Enter a quiet Vancouver coffee shop and you will find Pat Lok hyper-focused with his headphones on and a mug of liquid energy by his side. But don’t be fooled – there is anything but silence steaming inside of Lok’s head. As he mixes beats and layers tracks, Lok is in his element preparing to perform in front of crowds in Europe, Mexico and throughout the US. Lok earned a name for himself within the electronic music scene after making magic happen with artists like the Knocks, Goldroom and RAC. With focus and ambition, he has cultivated a following of electro aficionados around the world.
Freshly back from SXSW, we caught up with Lok at Cartems Donuterie – one of his local haunts – to uncover how music first entered his life, what challenges he faces as a DJ and how he stays mindful to tune out the inner noise.
Kit and Ace: Has music always been in your life?
Pat Lok: I was put in front of a piano when I was young and had an intense ritual of playing throughout my entire childhood. In University I had my fake ID confiscated on a night out, which propelled me to do my own thing and start DJing. In retrospect, my initial embarrassment led to a positive outcome – I started to explore record shops, mixing music and playing at bars. That’s where my love for music really took off.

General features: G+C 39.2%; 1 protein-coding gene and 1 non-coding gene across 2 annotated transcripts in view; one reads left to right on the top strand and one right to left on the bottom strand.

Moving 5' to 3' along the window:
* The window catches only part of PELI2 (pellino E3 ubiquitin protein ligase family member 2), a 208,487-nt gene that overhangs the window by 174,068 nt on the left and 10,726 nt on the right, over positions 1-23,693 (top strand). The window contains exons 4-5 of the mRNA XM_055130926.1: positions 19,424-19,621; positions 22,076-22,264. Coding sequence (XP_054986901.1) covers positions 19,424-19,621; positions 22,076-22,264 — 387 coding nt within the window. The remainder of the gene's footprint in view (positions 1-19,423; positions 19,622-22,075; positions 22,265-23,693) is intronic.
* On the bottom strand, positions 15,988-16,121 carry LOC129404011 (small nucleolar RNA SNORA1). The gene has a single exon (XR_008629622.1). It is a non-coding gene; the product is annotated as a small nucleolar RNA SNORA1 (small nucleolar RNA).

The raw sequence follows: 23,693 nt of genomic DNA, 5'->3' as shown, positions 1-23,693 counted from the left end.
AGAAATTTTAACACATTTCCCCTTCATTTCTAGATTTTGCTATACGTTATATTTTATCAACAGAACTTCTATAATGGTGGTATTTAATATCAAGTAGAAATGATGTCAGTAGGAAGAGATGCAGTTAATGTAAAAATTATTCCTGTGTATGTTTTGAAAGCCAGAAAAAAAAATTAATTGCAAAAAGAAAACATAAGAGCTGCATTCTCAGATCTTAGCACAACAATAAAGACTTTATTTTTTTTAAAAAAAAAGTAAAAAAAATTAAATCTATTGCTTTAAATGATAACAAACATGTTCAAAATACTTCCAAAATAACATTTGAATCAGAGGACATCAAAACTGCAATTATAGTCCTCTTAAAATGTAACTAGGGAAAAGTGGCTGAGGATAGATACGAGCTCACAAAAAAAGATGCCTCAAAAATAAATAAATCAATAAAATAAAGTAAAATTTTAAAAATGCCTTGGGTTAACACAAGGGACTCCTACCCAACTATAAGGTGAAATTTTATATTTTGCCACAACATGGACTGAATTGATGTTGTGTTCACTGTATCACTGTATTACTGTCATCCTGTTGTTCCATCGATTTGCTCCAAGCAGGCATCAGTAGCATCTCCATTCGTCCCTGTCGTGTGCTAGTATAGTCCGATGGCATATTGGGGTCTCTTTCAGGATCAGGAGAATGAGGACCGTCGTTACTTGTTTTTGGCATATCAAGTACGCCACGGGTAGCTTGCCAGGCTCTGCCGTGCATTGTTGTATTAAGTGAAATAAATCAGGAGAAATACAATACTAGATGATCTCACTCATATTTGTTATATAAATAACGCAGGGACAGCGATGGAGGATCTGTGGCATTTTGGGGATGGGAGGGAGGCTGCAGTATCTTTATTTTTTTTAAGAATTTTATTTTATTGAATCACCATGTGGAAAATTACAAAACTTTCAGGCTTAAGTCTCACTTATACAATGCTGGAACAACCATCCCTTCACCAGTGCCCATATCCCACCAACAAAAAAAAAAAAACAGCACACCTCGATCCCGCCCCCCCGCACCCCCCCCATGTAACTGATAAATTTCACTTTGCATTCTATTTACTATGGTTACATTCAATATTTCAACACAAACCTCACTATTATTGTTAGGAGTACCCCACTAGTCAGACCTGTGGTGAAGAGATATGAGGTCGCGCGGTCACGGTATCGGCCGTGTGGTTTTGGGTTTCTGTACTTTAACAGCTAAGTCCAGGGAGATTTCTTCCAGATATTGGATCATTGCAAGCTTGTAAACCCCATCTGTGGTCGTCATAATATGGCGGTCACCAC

Your style of music is primarily electronic. What inspired this direction?
PL: I travelled overseas where I listened to house music – I had a natural attraction to the high-energy feel. Electronic music wasn’t being played in clubs at the time, so I had to source my inspiration online. While in London, I would buy a bunch of cheap electronic records online. It felt like Christmas every time a new record would arrive on my doorstep.
What was the transition like from DJ to music producer?
PL: I started producing by remixing and making bootleg versions of tracks, hoping that no one had ever heard them before. I put out a lot of terrible work, shamelessly sharing it with the world. After composing a couple of remixes, I wanted to start writing original work – a song with a verse, chorus, lyrics and bridge. There’s a science behind it that I never got to try when solely DJing dance records. Producing was a new avenue I wanted to explore, and the transition has given me a critical ear for what they call in the industry an ‘earworm’ – a catchy beat, lyric and rhythm that makes a song stick in your head.
What do you find to be the most challenging part of music producing?
PL: Learning the language is challenging. Not the factual jargon, but more so the technical side of balancing the right sounds. Creating music is similar to cooking – you need to have a foundation of flavours, cooking techniques and tools to perfect a dish. The tiniest change can make all the difference. Adding too much salt to a dish will ruin the flavours just the same as adding too much kick drum will jeopardize the sound.
Finding your voice is another challenge and usually a lifelong one for a lot of producers. Your voice is created through your experiences. You can’t avoid having ‘you’ in your music if you’re the one producing it – all you can pull from is your own. If you read a lot of classics or watch comedy, those qualities will come out when you start to produce. When I have melodies in my head, I’ll get them down immediately so I don’t forget. If something sticks in your head it’s usually worth exploring.